Except I don't believe that's a correct comparison. People want to be treated the same regardless of race, or gender, or whatever. States, and the people who live in them, actively want to be treated differently based on what state they live in. Folks in California very much may wish to have a different set of rules and laws than people in Montana, who in turn might choose to have different rules than people in New York. That's kind of the point of moving to a different state. The state boundaries specifically denote regions where differences in law, culture, etc, will exist.
do not want to be treated differently based on what state they live in. You might, but I certainly do not. I live in Texas because I enjoy the climate and the overwhelming majority of my family lives here. I don't choose Texas because of set of rules I'm forced to live by.
And again, I completely and utterly disagree with that comparison. Those are two very different things. It's wrong to apply different rules to two different people based on their race or ***. It's not just wrong but desired that two different states have different rules and be thought of as different entities. It's why we have different states in the first place. So that people can choose to live in a state that has rules they like. Making them all identical is the opposite of that. Thus, lumping all voters in all states in the same big popular vote bucket is also wrong.
It is not desired
that two different states have different rules. You might desire it to be, but I do not.
It's also not why we have different states. We have different states because the U.S. was settled piece wise in different regions, at different times, by different nations.
I'm reasonably certain that the people of Wyoming and the people of Montana don't think of themselves as interchangeable and identical. And if you asked them, you'd find that they think of themselves as two different groups of people, with two very different sets of ideas about the rules to live under, how to manage their local economies, their culture, wants, desires etc. They are not just a homogenous set of voters. There are reasons why different states exist and have boundaries, different legislatures and executives, and different rules beyond just divvying up electoral college votes. Wyoming and Montana didn't develop as separate states just so the people living there could pad their EC vote count.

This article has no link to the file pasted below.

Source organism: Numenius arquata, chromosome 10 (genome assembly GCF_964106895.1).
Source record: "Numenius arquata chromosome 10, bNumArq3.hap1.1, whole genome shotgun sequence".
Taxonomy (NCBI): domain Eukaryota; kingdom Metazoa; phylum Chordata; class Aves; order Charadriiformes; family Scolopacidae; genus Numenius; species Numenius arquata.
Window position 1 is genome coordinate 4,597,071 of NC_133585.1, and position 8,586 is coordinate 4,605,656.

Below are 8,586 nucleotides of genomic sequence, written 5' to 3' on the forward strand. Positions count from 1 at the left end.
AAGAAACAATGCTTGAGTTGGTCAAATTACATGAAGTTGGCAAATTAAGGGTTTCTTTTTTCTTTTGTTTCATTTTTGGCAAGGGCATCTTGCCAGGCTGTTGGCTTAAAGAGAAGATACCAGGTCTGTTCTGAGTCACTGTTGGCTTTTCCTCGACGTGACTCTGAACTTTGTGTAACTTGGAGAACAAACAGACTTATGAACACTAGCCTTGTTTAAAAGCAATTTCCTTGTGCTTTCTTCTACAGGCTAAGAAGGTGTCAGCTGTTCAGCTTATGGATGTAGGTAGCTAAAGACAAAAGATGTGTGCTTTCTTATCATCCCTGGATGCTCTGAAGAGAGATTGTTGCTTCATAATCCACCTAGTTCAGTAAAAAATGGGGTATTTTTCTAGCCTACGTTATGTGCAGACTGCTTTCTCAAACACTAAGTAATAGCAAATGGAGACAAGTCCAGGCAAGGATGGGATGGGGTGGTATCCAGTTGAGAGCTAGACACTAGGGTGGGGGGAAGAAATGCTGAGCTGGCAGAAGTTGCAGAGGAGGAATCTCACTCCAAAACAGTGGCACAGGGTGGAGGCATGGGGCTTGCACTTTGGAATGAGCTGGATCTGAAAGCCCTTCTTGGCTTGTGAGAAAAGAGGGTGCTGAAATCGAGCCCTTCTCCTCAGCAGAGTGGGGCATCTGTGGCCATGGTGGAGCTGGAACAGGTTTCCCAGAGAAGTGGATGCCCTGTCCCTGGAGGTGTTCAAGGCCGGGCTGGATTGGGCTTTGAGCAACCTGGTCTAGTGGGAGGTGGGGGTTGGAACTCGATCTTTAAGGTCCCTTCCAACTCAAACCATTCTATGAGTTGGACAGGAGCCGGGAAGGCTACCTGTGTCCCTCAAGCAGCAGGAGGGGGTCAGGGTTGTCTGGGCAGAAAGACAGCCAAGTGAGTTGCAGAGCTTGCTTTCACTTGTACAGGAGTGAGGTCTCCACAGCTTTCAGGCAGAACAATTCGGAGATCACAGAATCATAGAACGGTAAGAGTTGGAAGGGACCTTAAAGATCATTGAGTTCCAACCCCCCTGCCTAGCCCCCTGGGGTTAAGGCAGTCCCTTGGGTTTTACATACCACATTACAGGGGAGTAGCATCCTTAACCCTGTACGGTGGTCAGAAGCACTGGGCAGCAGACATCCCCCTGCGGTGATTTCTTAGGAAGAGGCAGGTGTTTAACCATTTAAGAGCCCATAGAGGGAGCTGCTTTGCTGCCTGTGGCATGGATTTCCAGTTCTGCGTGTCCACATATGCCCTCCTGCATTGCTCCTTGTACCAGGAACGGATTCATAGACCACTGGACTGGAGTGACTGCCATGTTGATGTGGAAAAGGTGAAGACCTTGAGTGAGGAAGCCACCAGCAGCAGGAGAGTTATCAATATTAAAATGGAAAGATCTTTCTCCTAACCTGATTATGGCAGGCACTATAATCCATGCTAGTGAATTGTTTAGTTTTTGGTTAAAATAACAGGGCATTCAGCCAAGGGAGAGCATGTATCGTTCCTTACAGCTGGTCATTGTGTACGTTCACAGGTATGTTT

I'm not asserting that they're interchangeable, I'm asserting that their vote shouldn't chased based on how imaginary lines are drawn.
If Wyoming and Montana were grouped as the same state, with all of their voters retaining their original wants and interests, their total EV would be cut in half. Alternatively, if you took Wyoming and split it into 2 separates states, again with everyone retaining their originals wants and interests, then their EV would double.
What people want hasn't changed in either of those scenarios, but how much EV they control has. That is the problem. 2 half gallons of of water shouldn't have more mass than 1 full gallon. 2 half gallons of water shouldn't have less mass than 4 quarter gallons.
Strategically, Wymoning should want to split itself into 2 separate states so that each of their residents has more influence in the federal government, even if both states function identically on the state level. The only reason other states would wish for them not to do so is specifically because Wymoing would double its EV at the expense of others.
It's been done.
It's easy to say that. It's a lot harder to write down an alternative methodology that does not introduce even worse problems.
The problem is that party in control has no motivation to implement a system that will give them less control and the parties not in control have insufficient power to implement a system that will give them more.
I'm not seeing any justification of your unbiased opposition to the EC at all in there. Did I miss it?
I wrote what I did as a courtesy to you. Since you're asserting I have partisan motivations, then the burden of proof is on you to demonstrate as such. Edited, Nov 19th 2016 3:23pm by Allegory